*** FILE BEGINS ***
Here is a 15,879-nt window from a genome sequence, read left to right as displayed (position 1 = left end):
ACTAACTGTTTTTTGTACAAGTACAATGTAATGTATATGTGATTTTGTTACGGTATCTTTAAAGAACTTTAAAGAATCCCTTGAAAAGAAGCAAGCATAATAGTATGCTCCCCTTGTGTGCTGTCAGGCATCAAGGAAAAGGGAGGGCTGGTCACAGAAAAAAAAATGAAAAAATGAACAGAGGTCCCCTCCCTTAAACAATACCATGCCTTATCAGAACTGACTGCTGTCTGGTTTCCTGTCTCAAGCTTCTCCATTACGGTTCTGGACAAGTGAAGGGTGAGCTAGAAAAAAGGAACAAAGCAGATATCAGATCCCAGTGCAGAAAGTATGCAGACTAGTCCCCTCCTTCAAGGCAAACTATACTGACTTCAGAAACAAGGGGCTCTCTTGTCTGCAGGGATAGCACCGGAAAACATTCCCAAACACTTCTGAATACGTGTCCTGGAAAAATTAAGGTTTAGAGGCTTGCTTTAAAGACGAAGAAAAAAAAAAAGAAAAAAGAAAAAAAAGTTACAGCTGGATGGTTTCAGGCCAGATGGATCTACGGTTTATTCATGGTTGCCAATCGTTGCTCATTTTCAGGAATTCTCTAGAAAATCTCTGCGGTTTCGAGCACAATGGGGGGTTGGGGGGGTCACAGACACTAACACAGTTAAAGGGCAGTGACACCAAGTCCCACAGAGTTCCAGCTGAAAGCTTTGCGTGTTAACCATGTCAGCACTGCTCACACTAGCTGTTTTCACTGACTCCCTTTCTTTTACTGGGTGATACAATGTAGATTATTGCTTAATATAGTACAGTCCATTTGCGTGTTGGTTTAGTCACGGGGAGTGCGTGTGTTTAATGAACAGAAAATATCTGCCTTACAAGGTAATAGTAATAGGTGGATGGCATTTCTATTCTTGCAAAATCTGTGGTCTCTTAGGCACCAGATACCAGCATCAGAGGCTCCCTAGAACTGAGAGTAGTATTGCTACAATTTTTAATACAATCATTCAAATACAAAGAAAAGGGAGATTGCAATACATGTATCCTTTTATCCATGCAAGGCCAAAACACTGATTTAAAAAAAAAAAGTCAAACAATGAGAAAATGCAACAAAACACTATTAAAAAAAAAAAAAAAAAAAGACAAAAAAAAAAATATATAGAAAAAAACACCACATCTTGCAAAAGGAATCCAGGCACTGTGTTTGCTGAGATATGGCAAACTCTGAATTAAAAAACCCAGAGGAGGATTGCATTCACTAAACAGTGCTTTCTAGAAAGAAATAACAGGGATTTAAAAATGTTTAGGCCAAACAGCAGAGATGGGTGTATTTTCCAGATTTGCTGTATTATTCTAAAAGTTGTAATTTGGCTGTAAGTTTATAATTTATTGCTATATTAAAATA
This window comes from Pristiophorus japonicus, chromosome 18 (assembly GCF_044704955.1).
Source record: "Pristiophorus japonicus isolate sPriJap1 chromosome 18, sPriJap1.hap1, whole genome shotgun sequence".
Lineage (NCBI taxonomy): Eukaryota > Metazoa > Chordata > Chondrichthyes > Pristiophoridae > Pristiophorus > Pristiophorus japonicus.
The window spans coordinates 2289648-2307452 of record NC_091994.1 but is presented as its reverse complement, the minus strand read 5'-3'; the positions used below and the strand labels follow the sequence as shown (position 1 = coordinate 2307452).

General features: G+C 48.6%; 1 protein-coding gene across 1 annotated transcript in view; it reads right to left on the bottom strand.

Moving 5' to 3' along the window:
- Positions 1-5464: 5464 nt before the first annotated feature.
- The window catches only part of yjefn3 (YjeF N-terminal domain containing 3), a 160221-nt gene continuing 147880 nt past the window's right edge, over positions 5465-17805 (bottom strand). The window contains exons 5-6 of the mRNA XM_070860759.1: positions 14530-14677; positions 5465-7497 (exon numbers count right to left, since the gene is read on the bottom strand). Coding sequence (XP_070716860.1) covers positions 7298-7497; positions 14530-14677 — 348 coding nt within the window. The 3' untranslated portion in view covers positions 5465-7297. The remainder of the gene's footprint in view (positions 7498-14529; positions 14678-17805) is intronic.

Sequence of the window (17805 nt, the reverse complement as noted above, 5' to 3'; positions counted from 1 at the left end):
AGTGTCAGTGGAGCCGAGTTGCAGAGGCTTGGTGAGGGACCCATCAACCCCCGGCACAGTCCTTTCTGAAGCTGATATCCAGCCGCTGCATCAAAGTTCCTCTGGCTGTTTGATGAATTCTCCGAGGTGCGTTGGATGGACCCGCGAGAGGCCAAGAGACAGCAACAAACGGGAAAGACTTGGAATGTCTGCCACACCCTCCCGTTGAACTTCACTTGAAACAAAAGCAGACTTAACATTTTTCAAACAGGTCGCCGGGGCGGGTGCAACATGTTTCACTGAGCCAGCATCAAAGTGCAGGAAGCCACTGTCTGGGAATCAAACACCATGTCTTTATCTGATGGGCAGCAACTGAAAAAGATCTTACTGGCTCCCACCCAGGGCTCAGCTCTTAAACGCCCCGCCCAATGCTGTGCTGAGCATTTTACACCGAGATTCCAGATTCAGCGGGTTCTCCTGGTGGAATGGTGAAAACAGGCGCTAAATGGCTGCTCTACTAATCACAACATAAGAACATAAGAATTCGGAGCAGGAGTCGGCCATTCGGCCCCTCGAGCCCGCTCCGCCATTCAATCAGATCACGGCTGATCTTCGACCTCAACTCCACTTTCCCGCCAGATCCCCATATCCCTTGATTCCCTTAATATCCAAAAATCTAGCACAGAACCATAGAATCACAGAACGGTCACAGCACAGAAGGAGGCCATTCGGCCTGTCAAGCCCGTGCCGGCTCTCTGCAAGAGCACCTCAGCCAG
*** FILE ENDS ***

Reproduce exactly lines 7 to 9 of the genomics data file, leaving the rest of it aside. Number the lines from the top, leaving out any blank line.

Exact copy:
General features: G+C 48.6%; 1 protein-coding gene across 1 annotated transcript in view; it reads right to left on the bottom strand.

Moving 5' to 3' along the window:
- Positions 1-5464: 5464 nt before the first annotated feature.